Office standard vs. professional

Written by matt koble
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Office standard vs. professional
Microsoft Office Professional contains more programs than the Standard version. (compact discs image by tim Elliott from Fotolia.com)

Microsoft Office is a well-known productivity suite (collection of programs) sold in various configurations. Two such configurations are Office Standard and Office Professional editions. The Standard version is designed for the average at-home user, while Professional is meant for those in the business world who need the additions provided by the Professional edition.

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Similarities

Microsoft Office Professional contains all of the software the Standard version contains. This includes Microsoft's popular word processor, Word. Also included in both versions is Microsoft Excel, a program for creating and managing spreadsheets. Microsoft PowerPoint, a program used for making digital presentations, slide shows and graphs is in both Professional and Standard. The last software these two versions have in common is Microsoft Outlook. Outlook is a time management, planning and e-mail program that integrates with your current e-mail provider to deliver new messages to Outlook.

Microsoft Access

Microsoft Access, which is available in the Professional edition but not Standard, is a database program used to track information across your company. Microsoft claims that, without prior database knowledge, an Access user can use pre-built database templates to view, track and manage issues, tasks, assets, contacts, events payroll information and more. Access allows you to create tables known as datasheets similar to Excel's spreadsheets that make the information stored within Access easier to use.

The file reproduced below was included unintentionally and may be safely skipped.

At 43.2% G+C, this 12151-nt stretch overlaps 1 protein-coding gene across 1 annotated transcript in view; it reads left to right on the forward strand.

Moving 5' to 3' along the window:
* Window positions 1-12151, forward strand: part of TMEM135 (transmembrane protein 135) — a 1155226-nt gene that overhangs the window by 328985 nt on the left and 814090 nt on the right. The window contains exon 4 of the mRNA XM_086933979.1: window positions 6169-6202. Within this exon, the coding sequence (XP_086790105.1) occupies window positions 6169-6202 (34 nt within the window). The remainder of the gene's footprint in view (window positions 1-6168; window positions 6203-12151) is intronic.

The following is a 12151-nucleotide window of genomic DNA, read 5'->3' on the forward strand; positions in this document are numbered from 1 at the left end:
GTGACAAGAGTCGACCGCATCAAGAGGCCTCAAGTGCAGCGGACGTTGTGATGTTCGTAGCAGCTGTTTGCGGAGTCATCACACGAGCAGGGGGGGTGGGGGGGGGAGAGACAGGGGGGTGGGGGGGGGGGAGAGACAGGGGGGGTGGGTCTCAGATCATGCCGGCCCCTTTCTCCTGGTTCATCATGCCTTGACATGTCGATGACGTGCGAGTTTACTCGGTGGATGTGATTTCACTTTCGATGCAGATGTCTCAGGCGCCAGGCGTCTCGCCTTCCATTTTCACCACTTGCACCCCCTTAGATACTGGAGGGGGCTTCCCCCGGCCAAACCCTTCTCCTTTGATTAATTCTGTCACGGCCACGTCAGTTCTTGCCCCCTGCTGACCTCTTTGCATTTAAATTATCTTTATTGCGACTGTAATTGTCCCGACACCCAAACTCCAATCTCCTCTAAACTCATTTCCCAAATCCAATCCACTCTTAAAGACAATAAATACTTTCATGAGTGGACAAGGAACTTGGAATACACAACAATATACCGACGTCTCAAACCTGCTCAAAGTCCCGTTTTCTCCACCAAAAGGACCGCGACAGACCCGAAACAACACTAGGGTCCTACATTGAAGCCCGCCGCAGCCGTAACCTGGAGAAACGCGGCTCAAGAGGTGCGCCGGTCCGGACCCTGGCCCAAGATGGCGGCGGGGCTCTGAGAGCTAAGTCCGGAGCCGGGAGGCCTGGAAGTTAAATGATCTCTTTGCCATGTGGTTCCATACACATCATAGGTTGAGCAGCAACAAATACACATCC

Improved Microsoft Outlook

While both versions offer Microsoft Outlook, the Professional suite offers an enhanced version called Outlook with Business Contact Manager. This version of Outlook offers everything the trimmed version has, with the inclusion of business-specific features such as customer management tools and tools to track new leads throughout sales cycles. If used in unison with Microsoft Publisher, Outlook can track your marketing campaigns and other project-related information created with Publisher.

Publisher

Microsoft Publisher is used to make and share marketing materials and publications in-house, or without outside help. Publisher allows you to create and distribute print, Web and e-mail-based material. According to Microsoft.com, Publisher is used to build brands, manage customers and track marketing campaigns. Publisher integrates with Microsoft Outlook to allow you to use Outlook to track and monitor the distribution of any marketing materials you create using Publisher. As with Access, Publisher is available in the Professional edition, but not Standard.

Other Office Suites

Microsoft offers a number of other variations of their Office productivity suite. Other suites include Office Enterprise, Professional Plus, Small Business, Home & Student and Ultimate. While Standard offers the least amount of programs, Ultimate includes every Microsoft Office program currently used in any of their Office suites. As of June 2010, prices range from £259 for the Standard version of Office to £441 for Office Ultimate. Professional Plus and Enterprise are only available through volume licensing, meaning companies buy five or more copies of the software for use in an office setting on multiple computers.

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